hearing, Buxton testified that during spring 2 013, C.R.
" would get very, very upset" at the prospect of
returning to public school. Hearing Tr. at 655 (ECF
No. 4-38, at 1). If required to return to Suffolk public
schools, C.R.'s " response was that he would have to
kill himself." Id.
agreed to obtain a clinical assessment of C.R. 's risk of
harm, but rejected Buxton and Rose's request for Ellis to
conduct the assessment. Id. at 16. The parties
agreed that Suffolk would provide the assessment " by a
qualified mental health provider unaffiliated with SPS or the
parents." Id. Following the assessment, the IEP
team planned to re-draft a transition plan and discuss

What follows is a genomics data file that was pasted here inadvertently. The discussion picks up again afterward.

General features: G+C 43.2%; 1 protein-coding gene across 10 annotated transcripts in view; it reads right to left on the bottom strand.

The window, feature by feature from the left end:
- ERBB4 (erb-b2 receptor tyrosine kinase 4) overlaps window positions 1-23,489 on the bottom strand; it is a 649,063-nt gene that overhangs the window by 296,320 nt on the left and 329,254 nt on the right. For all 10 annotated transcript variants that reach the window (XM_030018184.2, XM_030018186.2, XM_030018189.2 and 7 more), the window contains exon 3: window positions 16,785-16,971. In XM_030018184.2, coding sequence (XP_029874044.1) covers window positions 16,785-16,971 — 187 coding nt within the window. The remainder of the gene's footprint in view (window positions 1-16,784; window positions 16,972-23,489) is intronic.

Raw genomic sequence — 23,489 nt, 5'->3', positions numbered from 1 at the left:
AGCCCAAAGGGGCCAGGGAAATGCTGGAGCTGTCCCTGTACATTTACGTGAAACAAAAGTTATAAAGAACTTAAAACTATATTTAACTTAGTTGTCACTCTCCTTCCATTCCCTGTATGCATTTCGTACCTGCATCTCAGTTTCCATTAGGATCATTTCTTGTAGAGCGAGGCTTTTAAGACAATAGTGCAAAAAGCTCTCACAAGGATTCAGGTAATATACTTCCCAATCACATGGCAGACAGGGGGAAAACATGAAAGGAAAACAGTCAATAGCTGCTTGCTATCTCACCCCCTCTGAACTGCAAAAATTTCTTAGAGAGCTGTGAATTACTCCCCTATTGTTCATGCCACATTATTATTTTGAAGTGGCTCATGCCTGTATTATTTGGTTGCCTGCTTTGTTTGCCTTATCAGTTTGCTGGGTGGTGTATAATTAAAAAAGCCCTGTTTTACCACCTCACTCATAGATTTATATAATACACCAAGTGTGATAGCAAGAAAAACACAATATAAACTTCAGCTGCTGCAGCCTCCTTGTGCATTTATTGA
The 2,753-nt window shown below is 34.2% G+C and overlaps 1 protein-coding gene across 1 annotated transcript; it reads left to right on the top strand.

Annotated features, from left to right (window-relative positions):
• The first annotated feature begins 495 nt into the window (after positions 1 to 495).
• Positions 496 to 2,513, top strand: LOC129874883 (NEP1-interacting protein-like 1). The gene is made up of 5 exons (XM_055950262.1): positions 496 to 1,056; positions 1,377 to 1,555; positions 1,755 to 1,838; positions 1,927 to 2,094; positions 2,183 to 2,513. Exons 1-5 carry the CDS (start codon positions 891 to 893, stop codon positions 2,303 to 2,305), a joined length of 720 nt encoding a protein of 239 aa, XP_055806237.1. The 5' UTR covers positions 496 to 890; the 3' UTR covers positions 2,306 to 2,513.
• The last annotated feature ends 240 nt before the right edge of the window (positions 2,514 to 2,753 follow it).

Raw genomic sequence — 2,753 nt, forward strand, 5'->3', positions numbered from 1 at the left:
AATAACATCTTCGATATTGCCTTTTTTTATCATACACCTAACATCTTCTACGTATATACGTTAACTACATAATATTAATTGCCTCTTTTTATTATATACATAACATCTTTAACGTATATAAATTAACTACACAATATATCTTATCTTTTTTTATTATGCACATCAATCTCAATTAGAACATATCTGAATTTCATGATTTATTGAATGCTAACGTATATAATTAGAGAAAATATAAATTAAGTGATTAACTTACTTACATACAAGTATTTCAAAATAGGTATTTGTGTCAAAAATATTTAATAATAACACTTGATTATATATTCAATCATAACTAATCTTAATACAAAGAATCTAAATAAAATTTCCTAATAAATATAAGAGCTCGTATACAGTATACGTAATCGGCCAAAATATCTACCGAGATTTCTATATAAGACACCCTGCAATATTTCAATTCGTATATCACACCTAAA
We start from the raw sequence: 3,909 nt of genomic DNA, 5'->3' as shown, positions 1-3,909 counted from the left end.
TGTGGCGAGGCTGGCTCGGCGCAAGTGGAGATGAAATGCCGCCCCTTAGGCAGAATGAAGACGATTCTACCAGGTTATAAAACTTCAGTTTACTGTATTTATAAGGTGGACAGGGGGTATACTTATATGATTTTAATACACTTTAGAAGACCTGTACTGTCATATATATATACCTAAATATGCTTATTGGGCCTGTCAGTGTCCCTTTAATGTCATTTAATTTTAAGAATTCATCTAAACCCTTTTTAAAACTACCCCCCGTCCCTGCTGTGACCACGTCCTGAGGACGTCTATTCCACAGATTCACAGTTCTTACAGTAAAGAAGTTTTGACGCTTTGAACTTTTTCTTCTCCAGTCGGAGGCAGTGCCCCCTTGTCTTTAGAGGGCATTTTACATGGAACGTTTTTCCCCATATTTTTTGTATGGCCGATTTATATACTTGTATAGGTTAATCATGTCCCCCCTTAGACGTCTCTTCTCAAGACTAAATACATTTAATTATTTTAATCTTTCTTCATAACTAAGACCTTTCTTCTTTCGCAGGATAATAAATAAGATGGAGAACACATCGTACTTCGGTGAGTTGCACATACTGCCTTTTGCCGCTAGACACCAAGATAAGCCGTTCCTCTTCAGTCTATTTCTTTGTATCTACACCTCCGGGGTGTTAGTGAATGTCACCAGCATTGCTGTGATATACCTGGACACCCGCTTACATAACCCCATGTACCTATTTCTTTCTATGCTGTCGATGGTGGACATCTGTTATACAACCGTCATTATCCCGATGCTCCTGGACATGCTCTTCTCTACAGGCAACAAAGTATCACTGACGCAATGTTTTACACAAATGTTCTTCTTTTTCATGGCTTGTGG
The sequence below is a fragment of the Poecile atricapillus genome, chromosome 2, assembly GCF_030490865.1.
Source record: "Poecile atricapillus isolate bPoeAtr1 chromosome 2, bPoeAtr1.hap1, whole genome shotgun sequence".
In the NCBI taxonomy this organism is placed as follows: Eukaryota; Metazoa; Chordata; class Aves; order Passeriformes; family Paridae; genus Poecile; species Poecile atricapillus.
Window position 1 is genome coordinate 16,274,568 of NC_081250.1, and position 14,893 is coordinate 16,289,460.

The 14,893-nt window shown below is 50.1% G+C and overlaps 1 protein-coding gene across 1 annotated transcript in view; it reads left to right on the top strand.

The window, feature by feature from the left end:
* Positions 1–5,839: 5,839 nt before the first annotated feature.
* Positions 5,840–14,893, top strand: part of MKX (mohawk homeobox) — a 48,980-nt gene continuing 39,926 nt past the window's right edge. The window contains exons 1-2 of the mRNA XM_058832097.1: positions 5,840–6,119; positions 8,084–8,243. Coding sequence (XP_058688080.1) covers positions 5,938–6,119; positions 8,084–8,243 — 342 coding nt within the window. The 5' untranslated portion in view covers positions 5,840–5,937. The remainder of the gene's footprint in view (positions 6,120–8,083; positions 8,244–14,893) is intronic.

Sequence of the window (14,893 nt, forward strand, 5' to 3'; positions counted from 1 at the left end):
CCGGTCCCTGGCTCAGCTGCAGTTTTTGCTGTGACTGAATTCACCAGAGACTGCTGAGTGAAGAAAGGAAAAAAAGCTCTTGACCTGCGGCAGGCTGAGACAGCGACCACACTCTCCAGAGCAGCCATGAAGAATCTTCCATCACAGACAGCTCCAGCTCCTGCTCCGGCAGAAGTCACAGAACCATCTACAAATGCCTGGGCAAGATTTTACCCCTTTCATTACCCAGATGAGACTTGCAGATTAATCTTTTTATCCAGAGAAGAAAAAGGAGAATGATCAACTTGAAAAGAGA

extended school year (summer) services. Id. The
parties agreed on Jennifer Gildea, Ph.D. to conduct the
threat assessment. Hearing Tr. at 187 (ECF No. 4-20, at 3).
Gildea issued her assessment report June 11, 2013. See Gildea
Report (ECF No. 25-1, at 1). Specifically, Dr. Gildea
conducted a " psychological evaluation to assess
[C.R.'s] diagnostic concerns and his risks for posing
harm to himself and others." Id. She conducted
a clinical interview, reviewed records, and administered
tests. See id. Gildea found that C.R. " struggled to
exhibit age appropriate social skills during th[e] evaluation
and, based on background information, testing results, and
interview presentation, [C.R.] demonstrate[d] significant
symptoms associated with an Autism Spectrum Disorder that
complicate and contribute to other symptoms that he
experiences." Id. at 14 (ECF No. 25-1, at 14).
Her additional diagnoses included: a Major Depressive